Walid Azzi, publisher of ArabAd has released a compilation of his best "publisher's letter"(s) in a wonderful Book entitled "From The Vault". The book goes back to the beginning of the magazine and how it tackled through three decades the ins and outs of the advertising industry.
I have had the honor to write Walid's prologue for the book considering my long history with the magazine. Whereas I entice you to read the book - it is being distributed for free to all actors of the advertising world as a testimony of the legacy of the man and his influence on the industry at large in Lebanon and the Arab world - I am republishing the prologue below:
"Alamak helou" he said in Arabic, that was the year 2000, and that was my first foray in writing for ArabAd. The sentence means "you have a nice pen" literally, and figuratively it says "your style of writing is impressive" - snarky as I always am, I replied "you mean: keyboardak helou?" ("You have a nice keyboard?").
The exchange would come to symbolize how we would always communicate, by hints, by sentences with hidden meanings, by semi-words interposed. But he - that would be "Walid" - would always have an advantage over me: He was the kind one.
Walid S. Azzi, later I learned the S. stands for Shaheen, the man behind the signature which adorns the first page of every issue of ArabAd, the famed "Publisher's Letter". From the days when pan-Arab publications were a thing, to when (in the middle of the Lebanese war no less) the Lebanese chapter of the IAA was so vibrant it won the Golden Tulip award, to the rise of women in advertising, to ethical issues, to the men of the year, and whole myriad of topics, the "Publisher's Letter" was there - a witness, which - even if admonishing at times - never let go of the kindness element that came to be associated with the man who wrote it.
As time came to pass, that wealth of archive became a pivot in terms of creating a barometer for the advertising scene in Lebanon. The same scene which saw the demise of many "fallen soldiers" way before their time.
But on they went, a testimony of times gone by, which - once we strip the methods and media and means - still reverberate today with the same issues we face - the same questions as to the advertising industry its present and future, as a derivative of its past.
And now, many of those letters have been compiled for our pleasure, a dive back into a memory lane of a time when a whole generation of advertisers were setting the pace and rules for an industry which has come to flourish, and even if today it struggles, it is the kind of struggle that brings with it new sets of rules, new tweaks of the old ones to take a step so as to jump again higher.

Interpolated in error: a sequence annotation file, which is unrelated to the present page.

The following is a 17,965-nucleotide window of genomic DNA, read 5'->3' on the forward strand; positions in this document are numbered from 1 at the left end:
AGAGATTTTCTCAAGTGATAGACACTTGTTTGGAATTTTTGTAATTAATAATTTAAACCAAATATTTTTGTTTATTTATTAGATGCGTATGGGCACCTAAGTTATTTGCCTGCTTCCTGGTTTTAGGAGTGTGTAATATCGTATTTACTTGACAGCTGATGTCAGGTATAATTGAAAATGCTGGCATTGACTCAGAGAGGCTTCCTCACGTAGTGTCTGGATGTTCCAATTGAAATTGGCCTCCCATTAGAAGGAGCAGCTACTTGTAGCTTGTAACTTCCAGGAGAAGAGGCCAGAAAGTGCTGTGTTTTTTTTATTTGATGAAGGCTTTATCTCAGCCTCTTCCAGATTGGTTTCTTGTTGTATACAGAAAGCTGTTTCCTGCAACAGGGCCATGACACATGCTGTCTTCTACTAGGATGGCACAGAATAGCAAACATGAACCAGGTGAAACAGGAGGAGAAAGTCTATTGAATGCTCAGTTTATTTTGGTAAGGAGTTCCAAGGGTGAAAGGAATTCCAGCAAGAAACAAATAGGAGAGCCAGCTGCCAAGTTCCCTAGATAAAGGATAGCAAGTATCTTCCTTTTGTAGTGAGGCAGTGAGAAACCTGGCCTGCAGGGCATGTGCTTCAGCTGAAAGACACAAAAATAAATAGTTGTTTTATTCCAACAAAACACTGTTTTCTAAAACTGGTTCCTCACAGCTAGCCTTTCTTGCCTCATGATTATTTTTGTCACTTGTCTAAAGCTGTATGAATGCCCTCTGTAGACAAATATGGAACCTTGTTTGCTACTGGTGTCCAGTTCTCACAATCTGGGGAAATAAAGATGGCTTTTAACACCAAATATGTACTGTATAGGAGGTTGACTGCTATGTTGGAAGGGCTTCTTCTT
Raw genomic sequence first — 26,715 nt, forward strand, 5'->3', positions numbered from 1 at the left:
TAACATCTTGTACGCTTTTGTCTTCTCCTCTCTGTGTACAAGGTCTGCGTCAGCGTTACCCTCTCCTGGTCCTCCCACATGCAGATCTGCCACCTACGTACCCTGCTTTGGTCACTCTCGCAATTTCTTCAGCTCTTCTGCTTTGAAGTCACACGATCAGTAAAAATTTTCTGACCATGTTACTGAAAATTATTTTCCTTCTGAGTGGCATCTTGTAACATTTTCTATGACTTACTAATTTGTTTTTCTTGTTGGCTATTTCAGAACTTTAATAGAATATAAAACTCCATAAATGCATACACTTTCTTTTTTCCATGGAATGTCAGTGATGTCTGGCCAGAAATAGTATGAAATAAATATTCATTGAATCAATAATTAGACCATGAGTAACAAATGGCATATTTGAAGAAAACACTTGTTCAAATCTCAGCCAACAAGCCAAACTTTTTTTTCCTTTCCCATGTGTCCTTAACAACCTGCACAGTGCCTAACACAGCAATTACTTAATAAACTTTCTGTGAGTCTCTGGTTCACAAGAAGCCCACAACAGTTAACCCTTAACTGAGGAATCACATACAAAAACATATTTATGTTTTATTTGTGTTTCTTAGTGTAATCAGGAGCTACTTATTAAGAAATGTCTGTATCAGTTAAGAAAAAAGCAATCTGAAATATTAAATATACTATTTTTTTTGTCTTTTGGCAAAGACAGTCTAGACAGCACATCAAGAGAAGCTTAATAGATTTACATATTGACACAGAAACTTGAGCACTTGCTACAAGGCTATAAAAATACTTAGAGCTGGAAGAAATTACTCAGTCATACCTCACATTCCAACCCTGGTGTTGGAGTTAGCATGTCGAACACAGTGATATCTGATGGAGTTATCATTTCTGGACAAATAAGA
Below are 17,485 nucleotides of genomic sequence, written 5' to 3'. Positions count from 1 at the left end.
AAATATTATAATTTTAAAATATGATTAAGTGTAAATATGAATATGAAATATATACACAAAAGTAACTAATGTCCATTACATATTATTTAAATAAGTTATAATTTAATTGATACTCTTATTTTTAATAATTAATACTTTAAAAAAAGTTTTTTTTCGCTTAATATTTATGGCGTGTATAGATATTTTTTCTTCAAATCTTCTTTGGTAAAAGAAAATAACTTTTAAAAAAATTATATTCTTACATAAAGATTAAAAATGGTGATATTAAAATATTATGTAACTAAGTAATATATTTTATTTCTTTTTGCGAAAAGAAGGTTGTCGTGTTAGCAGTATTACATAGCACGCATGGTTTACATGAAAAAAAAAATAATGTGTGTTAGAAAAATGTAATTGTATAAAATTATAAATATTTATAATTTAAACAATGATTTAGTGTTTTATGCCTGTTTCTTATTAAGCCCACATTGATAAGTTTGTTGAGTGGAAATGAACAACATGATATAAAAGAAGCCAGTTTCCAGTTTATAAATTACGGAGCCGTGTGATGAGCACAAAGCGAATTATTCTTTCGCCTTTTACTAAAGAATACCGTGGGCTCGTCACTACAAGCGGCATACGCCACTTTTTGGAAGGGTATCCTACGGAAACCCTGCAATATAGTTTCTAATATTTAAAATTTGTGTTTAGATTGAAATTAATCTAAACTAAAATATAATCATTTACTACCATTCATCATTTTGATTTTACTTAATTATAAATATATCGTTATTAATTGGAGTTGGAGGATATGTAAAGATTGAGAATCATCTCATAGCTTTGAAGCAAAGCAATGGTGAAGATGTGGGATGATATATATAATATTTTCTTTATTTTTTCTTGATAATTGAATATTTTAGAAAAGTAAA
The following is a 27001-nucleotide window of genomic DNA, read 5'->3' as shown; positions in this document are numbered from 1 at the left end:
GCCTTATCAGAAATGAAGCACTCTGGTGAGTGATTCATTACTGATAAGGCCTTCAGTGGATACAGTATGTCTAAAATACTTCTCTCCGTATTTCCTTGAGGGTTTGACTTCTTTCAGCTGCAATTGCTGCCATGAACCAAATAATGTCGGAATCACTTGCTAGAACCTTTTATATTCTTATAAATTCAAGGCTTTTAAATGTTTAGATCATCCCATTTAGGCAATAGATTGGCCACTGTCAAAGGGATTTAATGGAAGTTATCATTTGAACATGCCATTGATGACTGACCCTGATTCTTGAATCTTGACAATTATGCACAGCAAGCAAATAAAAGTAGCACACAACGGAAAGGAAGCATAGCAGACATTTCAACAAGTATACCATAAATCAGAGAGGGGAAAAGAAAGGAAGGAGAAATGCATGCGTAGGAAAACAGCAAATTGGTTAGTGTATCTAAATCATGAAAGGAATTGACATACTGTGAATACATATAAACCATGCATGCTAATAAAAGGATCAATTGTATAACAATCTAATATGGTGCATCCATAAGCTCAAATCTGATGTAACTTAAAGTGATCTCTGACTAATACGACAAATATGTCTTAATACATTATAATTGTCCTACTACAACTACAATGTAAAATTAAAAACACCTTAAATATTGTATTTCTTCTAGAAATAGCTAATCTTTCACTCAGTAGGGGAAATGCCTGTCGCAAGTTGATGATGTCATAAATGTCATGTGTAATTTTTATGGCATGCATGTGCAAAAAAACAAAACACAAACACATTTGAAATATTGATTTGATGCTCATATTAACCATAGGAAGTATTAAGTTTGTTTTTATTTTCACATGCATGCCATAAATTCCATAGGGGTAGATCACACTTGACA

I know that the word that everyone describes such endeavors is "archive", however, I beg to differ, to me archive is dead substance, and the living equivalent of it is called "memory". So this book symbolizes an effort that encompasses memory, in a fight against oblivion in a world with a short attention span. George Santanaya did say "Those who cannot remember the past are condemned to repeat it."
So in order not fall into the pitfall of repeating issues which have dodged us in the past, let us all reread those "Publisher's letters" - or at least those that Walid has selected to put in this book from the many original works which were printed in ArabAd.
As someone who is always on the critical side towards the advertising and communication industry - in Lebanon and in the Arab world at large - I know that these words will be a refresher as to how to best go forward in an ever-shifting world.
And to quote the last episode of Downtown Abbey when Isobel - Baroness Merton - while raising a glass to 1926 says: "We’re going forward to the future, not back into the past.” Lady Violet - Dowager Countess of Gratham - played brilliantly by Dame Maggie Smith answers back giggling, “If only we had the choice.”
So whereas we have no choice but to look to the future, how about we do it while resting on a solid past?